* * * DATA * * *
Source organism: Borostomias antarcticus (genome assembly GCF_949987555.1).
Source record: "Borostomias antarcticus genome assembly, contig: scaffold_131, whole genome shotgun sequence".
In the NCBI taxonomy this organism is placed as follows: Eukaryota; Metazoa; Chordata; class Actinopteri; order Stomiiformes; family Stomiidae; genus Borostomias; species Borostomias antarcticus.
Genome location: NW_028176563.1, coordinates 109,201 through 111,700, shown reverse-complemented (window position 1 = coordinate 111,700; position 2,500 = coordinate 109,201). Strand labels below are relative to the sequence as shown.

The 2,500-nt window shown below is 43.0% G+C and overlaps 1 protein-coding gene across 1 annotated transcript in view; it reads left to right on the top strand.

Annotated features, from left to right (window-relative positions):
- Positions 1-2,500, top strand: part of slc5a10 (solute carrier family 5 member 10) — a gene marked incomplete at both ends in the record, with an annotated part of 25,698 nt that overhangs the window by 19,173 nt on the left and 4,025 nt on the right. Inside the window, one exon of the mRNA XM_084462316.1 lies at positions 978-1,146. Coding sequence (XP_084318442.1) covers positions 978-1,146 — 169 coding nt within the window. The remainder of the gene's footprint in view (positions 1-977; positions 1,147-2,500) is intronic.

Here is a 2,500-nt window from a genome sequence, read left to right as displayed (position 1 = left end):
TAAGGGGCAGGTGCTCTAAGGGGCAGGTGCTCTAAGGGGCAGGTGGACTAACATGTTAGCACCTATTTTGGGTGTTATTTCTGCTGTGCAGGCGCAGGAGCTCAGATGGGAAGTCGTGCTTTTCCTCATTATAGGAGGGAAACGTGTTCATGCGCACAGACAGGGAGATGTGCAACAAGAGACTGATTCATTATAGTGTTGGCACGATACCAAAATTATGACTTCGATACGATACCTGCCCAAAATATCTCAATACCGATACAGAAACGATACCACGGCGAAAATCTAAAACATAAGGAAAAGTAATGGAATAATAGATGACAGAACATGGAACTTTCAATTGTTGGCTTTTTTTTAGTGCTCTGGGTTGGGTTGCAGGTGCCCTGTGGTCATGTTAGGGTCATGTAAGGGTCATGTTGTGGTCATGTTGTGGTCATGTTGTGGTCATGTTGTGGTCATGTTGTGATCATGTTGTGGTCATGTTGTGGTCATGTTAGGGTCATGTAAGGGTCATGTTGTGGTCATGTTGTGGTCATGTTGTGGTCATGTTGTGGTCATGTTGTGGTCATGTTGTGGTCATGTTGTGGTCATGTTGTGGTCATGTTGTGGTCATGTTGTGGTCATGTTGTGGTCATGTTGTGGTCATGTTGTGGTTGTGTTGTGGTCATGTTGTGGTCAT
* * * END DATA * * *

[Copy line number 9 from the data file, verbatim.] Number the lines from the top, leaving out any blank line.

TAAGGGGCAGGTGCTCTAAGGGGCAGGTGCTCTAAGGGGCAGGTGGACTAACATGTTAGCACCTATTTTGGGTGTTATTTCTGCTGTGCAGGCGCAGGAGCTCAGATGGGAAGTCGTGCTTTTCCTCATTATAGGAGGGAAACGTGTTCATGCGCACAGACAGGGAGATGTGCAACAAGAGACTGATTCATTATAGTGTTGGCACGATACCAAAATTATGACTTCGATACGATACCTGCCCAAAATATCTCAATACCGATACAGAAACGATACCACGGCGAAAATCTAAAACATAAGGAAAAGTAATGGAATAATAGATGACAGAACATGGAACTTTCAATTGTTGGCTTTTTTTTAGTGCTCTGGGTTGGGTTGCAGGTGCCCTGTGGTCATGTTAGGGTCATGTAAGGGTCATGTTGTGGTCATGTTGTGGTCATGTTGTGGTCATGTTGTGGTCATGTTGTGATCATGTTGTGGTCATGTTGTGGTCATGTTAGGGTCATGTAAGGGTCATGTTGTGGTCATGTTGTGGTCATGTTGTGGTCATGTTGTGGTCATGTTGTGGTCATGTTGTGGTCATGTTGTGGTCATGTTGTGGTCATGTTGTGGTCATGTTGTGGTCATGTTGTGGTCATGTTGTGGTCATGTTGTGGTTGTGTTGTGGTCATGTTGTGGTCAT